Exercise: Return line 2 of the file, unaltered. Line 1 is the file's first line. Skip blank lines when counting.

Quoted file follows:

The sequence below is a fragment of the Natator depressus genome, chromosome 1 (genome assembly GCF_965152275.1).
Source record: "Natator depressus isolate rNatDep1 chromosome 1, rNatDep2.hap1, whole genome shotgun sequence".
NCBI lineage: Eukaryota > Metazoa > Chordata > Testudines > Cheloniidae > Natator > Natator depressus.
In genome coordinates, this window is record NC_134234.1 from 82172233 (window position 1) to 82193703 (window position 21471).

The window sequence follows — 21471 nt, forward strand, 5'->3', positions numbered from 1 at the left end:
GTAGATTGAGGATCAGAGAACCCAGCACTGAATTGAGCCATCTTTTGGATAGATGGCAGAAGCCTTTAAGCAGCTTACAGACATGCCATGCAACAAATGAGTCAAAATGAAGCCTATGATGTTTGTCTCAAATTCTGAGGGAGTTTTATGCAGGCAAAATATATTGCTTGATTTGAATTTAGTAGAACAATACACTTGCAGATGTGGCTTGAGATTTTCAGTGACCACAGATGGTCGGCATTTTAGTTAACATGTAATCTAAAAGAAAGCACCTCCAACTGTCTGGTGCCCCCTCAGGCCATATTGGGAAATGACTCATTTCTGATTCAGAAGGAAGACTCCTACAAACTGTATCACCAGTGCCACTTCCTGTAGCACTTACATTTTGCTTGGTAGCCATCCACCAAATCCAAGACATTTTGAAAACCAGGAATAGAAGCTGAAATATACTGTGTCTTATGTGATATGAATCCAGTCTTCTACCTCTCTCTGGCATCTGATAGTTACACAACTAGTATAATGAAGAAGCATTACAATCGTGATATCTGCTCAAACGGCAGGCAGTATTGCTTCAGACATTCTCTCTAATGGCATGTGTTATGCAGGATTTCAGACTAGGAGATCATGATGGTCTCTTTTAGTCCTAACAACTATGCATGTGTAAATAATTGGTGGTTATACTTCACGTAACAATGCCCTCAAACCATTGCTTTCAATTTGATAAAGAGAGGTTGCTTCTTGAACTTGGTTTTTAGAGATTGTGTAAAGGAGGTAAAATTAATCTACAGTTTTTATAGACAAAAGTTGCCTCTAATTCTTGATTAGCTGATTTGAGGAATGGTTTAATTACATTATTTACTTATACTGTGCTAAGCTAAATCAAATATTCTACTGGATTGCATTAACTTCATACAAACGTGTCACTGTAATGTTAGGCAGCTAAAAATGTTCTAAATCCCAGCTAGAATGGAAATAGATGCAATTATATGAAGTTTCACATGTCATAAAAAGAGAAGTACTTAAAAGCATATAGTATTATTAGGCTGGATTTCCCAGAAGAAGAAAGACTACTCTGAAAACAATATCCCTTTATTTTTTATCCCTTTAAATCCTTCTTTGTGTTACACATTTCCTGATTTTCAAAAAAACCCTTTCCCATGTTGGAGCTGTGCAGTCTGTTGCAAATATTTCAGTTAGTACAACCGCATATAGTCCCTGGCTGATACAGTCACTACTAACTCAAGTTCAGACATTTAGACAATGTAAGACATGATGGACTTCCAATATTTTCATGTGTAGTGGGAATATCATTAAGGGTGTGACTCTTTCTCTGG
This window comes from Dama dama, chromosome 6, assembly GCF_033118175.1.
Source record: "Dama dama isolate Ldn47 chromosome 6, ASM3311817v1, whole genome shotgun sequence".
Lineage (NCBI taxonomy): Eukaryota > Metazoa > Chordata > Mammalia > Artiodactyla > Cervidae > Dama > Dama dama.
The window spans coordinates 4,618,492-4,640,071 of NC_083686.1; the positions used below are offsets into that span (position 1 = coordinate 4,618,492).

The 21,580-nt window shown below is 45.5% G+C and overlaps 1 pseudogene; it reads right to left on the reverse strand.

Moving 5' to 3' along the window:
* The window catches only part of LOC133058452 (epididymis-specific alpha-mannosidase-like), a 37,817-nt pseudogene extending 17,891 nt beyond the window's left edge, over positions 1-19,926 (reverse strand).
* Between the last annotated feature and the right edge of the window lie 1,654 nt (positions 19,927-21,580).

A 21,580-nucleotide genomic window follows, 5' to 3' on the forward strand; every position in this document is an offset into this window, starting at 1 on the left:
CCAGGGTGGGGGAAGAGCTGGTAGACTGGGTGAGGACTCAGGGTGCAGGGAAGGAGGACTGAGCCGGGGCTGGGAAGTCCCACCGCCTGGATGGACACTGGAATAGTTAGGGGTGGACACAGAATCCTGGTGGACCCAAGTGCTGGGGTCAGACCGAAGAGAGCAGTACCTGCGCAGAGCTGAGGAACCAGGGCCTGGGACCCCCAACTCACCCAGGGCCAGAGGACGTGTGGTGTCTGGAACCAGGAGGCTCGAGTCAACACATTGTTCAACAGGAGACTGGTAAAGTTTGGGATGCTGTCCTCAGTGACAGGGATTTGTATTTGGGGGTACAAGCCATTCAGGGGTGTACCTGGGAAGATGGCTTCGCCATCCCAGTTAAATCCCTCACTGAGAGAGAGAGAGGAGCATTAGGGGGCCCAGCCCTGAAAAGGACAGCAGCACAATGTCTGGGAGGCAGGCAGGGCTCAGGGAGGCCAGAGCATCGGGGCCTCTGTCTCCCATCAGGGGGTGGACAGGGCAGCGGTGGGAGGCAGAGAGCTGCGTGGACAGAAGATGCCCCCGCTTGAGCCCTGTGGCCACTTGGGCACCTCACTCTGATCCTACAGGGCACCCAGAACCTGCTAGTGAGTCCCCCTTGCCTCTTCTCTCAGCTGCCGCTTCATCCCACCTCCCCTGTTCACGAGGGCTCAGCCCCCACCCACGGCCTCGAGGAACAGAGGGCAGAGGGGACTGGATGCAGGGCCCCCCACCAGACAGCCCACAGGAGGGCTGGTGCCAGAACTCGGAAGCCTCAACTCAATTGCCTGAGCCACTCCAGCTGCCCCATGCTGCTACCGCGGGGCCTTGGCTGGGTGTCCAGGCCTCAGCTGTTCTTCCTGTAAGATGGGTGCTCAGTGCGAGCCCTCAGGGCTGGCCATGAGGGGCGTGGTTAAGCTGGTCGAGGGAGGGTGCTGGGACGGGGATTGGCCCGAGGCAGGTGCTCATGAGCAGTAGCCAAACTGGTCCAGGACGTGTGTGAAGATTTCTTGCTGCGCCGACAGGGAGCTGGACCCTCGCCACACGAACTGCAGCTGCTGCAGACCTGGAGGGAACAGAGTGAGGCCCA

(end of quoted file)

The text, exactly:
Source record: "Natator depressus isolate rNatDep1 chromosome 1, rNatDep2.hap1, whole genome shotgun sequence".